Labour’s Michael Dollard was yesterday evening elected to the town council on the first count. The electorate was 9,791. In second place to Dollard was Fine Gael’s Peter Bourke, with 449 votes, and in third, Fianna Fáil's Bill Collentine, on 325.
Since 1989, Labour has held the predominant sway in the county since Willie Penrose left a distinctive mark.
Tallies showed it would be Labour who were to lose out at Fianna Fáil’s gains. A battle in Athlone over the final seat also looked set to go Fianna Fáil’s way.
Westmeath had a superstar politician of their own in the form of Fianna Fáil’s John Shaw, who polled well over 1,000 votes.
Robert Troy also polled over 1,000 votes, also a Fianna Fail candidate.
Fine Gael’s vote in Donegal town was considerably down as of yesterday afternoon. But Pat ‘The Cope’ Gallagher and Declan Ganley polled well in Donegal, with Gallagher’s support not falling below 10% nationwide.
Sinn Féin’s Pádraig Mac Lochlainn was polling very well in Donegal also. Mac Lochlainn had previously erected ‘wild west’ style posters to highlight what he saw as Pat ‘The Cope’ Gallagher’s evasion of governmental election issues. Fianna Fáil holds 16 of the 29 seats on the council.
Donegal is divided into two Dáil constituencies. It has six separate electoral areas, but with the redrawing of the boundaries, these have been reduced to five.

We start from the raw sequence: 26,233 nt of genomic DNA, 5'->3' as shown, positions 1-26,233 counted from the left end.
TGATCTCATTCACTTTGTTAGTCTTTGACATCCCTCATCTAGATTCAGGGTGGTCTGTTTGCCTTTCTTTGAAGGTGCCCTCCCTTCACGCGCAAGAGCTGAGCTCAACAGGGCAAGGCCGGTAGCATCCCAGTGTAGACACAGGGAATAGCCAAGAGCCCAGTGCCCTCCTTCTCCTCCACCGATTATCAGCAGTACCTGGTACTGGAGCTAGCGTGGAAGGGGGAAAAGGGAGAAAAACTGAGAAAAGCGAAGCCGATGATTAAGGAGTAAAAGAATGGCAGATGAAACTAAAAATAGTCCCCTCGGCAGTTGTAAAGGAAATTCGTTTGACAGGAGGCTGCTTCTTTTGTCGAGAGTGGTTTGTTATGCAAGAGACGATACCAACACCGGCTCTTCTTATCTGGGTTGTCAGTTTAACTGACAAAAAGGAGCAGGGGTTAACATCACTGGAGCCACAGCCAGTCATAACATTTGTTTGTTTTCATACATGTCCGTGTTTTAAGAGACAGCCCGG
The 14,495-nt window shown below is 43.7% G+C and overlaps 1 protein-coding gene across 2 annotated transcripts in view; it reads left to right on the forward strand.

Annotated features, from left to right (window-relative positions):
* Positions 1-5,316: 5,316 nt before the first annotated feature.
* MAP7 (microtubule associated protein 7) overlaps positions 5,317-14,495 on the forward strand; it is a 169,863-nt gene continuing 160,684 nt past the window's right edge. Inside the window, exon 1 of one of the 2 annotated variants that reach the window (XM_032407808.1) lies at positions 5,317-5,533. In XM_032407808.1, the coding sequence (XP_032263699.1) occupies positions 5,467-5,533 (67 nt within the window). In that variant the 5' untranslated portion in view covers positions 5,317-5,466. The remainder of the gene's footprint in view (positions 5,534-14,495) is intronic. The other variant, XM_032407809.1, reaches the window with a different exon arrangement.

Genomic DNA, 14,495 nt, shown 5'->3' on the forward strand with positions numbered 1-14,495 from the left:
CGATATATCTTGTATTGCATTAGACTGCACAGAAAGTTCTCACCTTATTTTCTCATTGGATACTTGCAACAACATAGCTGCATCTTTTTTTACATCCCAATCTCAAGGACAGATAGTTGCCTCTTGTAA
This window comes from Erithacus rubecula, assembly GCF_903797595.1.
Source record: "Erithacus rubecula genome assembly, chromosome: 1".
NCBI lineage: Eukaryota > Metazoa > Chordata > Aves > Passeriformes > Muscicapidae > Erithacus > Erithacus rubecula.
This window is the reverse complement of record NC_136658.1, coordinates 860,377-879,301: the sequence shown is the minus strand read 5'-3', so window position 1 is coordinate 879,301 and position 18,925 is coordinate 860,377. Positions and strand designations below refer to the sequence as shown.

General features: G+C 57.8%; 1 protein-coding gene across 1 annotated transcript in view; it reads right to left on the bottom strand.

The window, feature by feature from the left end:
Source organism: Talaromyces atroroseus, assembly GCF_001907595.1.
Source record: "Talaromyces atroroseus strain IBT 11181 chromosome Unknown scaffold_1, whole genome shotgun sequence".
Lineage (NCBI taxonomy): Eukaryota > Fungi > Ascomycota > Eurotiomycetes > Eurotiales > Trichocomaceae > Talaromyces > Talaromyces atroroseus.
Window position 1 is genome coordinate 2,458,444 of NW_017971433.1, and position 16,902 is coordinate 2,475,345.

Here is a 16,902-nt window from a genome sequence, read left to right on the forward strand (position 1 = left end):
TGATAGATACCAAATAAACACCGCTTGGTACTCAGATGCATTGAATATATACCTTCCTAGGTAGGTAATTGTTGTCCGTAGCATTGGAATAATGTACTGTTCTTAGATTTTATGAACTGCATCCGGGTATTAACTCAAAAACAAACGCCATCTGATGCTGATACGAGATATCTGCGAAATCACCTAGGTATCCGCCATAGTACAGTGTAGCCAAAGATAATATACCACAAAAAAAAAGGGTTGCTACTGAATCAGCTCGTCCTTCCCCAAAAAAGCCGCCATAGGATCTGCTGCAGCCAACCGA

Sinn Féin was yesterday confident it would add two seats to the three it holds on the council.
Two Fine Gael candidates were last night elected to Clare County Council. Johnny Flynn and Paul Murphy were elected after the first count.
Independent candidate James Breen was also elected to Clare County Council after the first count in Ennis West.
According to early indications yesterday, Fianna Fáil looked set to lose three of their 15 seats to three Clare independent candidates.
It was not all bad news for the party in Clare, however, as they looked set to hang onto their Kilrush seats.
Fianna Fáil lost a number of seats in Monaghan yesterday in as Sinn Féin looked poised to make further gains in the Border county.
Sinn Féin looked set to make history last night in Monaghan council as they could become the first party to hold five of the council’s nine seats. First time independent candidate Seamus Treanor, running on a Save Monaghan Hospital and anti-government platform, could also take a seat.
The county’s sole Green councillor looked set to lose his seat as the party took a drubbing nationally.
Results were slow coming in from Laois yesterday, but the Fianna Fáil vote was holding up at around 40%. This shows that there has been not much change in voting patterns in the county, particulary outside Portlaoise.
Fianna Fáil are expected to hold most, and possibly all, of their seats. However, Fine Gael and Labour both have a possibility of each gaining a seat with neither being ruled out.
However, the message was clear, very little change was expected.
Fianna Fáil under new bloods such as John Maloney took the county for Fianna Fáil in 1985 by winning 14 of the 25 seats, but lost control again after the 2004 local elections where they took only 11 seats.